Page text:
Larynx Cancer Medical Malpractice Lawyer Compensation Claims
Thousands of Canadian citizens are diagnosed with laryngeal cancer every year. The key to survival is early diagnosis and treatment which is often delayed due to misdiagnosis or misinterpreted test results. Laryngeal cancer misdiagnosis is extremely common and failure by a healthcare practitioner that amounts to negligence is a matter of medical malpractice and entitles the victim to claim financial recompense for pain and suffering or the loss of opportunity for a cure. Our specialist medical malpractice lawyers deal with laryngeal cancer clinical negligence cases against doctors, nurses, technicians and other healthcare providers working in medical practices, clinics, hospitals and all other places where health care is dispensed. If you would like advice about larynx cancer misdiagnosis just contact our offices and a specialist medical malpractice lawyer with call to discuss your potential compensation claim without charge and without further obligation. Our medical malpractice lawyers will give you their opinion on the liability of the negligent healthcare provider and will estimate the amount of the likely award of damages there and then.
Laryngeal Cancer Misdiagnosis Facts
Larynx cancer is also referred to as laryngeal carcinoma and happens when cells of the throat or voice box become cancerous and grow out of control. People have a lifetime risk of having laryngeal cancer at a rate of 0.36 percent. This translates to about 1200 men and women getting laryngeal cancer in Canada each year. About 300 patients will die of the disease per year. The median age at diagnosis for laryngeal cancer is about 65 years of age. Only a scant few are diagnosed under the age of twenty with 58 percent being diagnosed between the ages of 55 and 74. This amounts to a rate of 3.4 patients diagnosed for every 100,000 people in a given year. The rate is much higher in blacks than in whites. The median age at death is 68 years of age. This amounts to a rate of 1.2 deaths per 100,000 individuals. The death rate is more than twice as high in blacks as in whites.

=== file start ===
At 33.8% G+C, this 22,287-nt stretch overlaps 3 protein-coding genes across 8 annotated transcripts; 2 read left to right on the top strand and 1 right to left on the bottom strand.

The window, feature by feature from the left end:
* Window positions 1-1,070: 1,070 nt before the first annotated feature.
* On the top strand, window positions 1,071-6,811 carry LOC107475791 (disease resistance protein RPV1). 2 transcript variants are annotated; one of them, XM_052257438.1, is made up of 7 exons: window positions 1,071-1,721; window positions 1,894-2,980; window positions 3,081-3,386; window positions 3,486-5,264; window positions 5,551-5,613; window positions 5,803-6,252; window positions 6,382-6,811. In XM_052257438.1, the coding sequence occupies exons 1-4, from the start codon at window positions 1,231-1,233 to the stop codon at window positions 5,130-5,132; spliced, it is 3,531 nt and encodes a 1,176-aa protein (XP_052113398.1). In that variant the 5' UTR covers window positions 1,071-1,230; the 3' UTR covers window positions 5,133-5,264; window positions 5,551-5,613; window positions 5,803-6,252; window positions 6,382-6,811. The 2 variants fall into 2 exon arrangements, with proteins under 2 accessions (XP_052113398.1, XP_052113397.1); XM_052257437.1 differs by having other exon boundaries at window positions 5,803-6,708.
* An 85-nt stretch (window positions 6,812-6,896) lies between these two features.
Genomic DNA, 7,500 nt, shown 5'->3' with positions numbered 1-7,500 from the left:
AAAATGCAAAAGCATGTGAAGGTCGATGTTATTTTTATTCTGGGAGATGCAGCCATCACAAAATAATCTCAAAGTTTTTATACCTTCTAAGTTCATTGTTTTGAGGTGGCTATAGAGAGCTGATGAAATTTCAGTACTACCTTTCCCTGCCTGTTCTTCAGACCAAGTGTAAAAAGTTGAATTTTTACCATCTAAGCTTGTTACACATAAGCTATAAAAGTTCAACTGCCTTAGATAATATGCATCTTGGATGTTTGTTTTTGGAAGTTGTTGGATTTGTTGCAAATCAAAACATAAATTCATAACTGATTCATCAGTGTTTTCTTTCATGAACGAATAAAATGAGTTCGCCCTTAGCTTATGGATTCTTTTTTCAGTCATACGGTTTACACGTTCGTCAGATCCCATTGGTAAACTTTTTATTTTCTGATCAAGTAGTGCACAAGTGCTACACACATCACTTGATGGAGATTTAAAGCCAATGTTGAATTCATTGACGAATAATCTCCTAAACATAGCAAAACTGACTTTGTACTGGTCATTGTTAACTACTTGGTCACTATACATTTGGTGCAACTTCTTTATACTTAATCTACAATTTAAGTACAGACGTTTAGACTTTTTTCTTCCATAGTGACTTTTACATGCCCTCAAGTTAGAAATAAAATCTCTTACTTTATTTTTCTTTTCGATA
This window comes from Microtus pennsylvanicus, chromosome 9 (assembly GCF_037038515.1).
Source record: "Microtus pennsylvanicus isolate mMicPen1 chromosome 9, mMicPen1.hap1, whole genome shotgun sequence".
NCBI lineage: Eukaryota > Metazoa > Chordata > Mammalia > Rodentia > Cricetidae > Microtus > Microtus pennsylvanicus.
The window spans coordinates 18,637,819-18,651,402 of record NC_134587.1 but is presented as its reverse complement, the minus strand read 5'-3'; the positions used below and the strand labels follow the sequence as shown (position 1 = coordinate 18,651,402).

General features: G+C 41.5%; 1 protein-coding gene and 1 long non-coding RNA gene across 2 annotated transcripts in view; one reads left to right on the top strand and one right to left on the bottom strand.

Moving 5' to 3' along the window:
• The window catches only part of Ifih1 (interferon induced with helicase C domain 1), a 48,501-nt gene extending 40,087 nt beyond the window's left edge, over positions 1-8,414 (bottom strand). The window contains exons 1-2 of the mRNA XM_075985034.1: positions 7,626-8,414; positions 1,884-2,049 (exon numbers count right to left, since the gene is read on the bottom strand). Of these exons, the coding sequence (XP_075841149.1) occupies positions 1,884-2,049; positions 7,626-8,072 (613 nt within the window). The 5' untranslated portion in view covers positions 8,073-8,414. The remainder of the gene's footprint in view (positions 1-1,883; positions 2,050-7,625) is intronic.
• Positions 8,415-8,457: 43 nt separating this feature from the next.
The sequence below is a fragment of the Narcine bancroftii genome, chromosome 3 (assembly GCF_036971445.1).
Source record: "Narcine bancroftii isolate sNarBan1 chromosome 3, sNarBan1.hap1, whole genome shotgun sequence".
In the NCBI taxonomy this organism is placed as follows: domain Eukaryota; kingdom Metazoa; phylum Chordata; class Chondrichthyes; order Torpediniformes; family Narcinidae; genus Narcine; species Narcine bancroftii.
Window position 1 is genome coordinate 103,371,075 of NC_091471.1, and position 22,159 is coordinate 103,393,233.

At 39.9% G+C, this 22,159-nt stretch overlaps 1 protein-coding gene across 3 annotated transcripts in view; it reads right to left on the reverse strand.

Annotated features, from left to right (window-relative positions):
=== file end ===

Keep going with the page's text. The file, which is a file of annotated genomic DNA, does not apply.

Survival from laryngeal cancer depends on stage. The overall survival rate is 60.8 percent after five years. It is less for black men and women with rates of 55 percent and 47 percent, respectively. The five year survival rate for localized cancer is 77 percent, for regional cancer (spread to lymph nodes) is 42 percent, and for distantly metastasized cancer is about 33 percent. It is to your advantage to be diagnosed as early as possible in the course of the disease.
Laryngeal cancer has several symptoms you need to recognize and report to your doctor about. You may need to cough constantly, having constant irritation of the throat. You may feel like you always need to clear your throat. You may have noisy breathing—a phenomenon known as stridor, which occurs at the level of the voice box. You can have problems swallowing with food coming back up when you try to swallow. There may be referred pain to the ear from damage to the nerves in the throat and you can have trouble breathing from having a blocked airway due to cancer. Unintentional weight loss is also a phenomenon of having laryngeal cancer. Having “laryngitis” or a hoarse voice for longer than a month can indicate the presence of laryngeal cancer or larynx cancer.
Doctors diagnosed laryngeal cancer through the use of a history and physical examination. The voice box and most of the pharynx cannot be seen by just using a flashlight so a laryngoscopy must be done. Doctors use a laryngoscope, which is a fiberoptic lighted device that looks down the throat and uses a microscope to get a really good look at the voice box and surrounding tissues. Biopsies can be obtained through a laryngoscope and this can be looked at under the microscope to see if cancerous tissue is present. Laryngoscopy can be done under local or general anesthesia.
Then doctors stage the cancer by determining the extent of the disease and the presence of lymph node involvement or metastatic disease. MRI and CT scans of the throat and chest can show where there are metastases. A PET scan or positron emission tomography scan can be done to see areas of increased metabolic activity suspicious for cancer. PET scans are good because they can detect very small areas of cancer.
The treatment of laryngeal or voice box cancer is to remove as much of the cancer as possible during surgery. This may mean a person has a laryngectomy, which removes their voice box. They must then use alternative ways of communication and may need a tracheostomy in order to breathe properly. Radiation works well with throat cancer and is used whenever the cancer wasn’t localized or to shrink the tumor before doing surgery. Chemotherapy doesn’t work as well but is available for widely metastatic disease.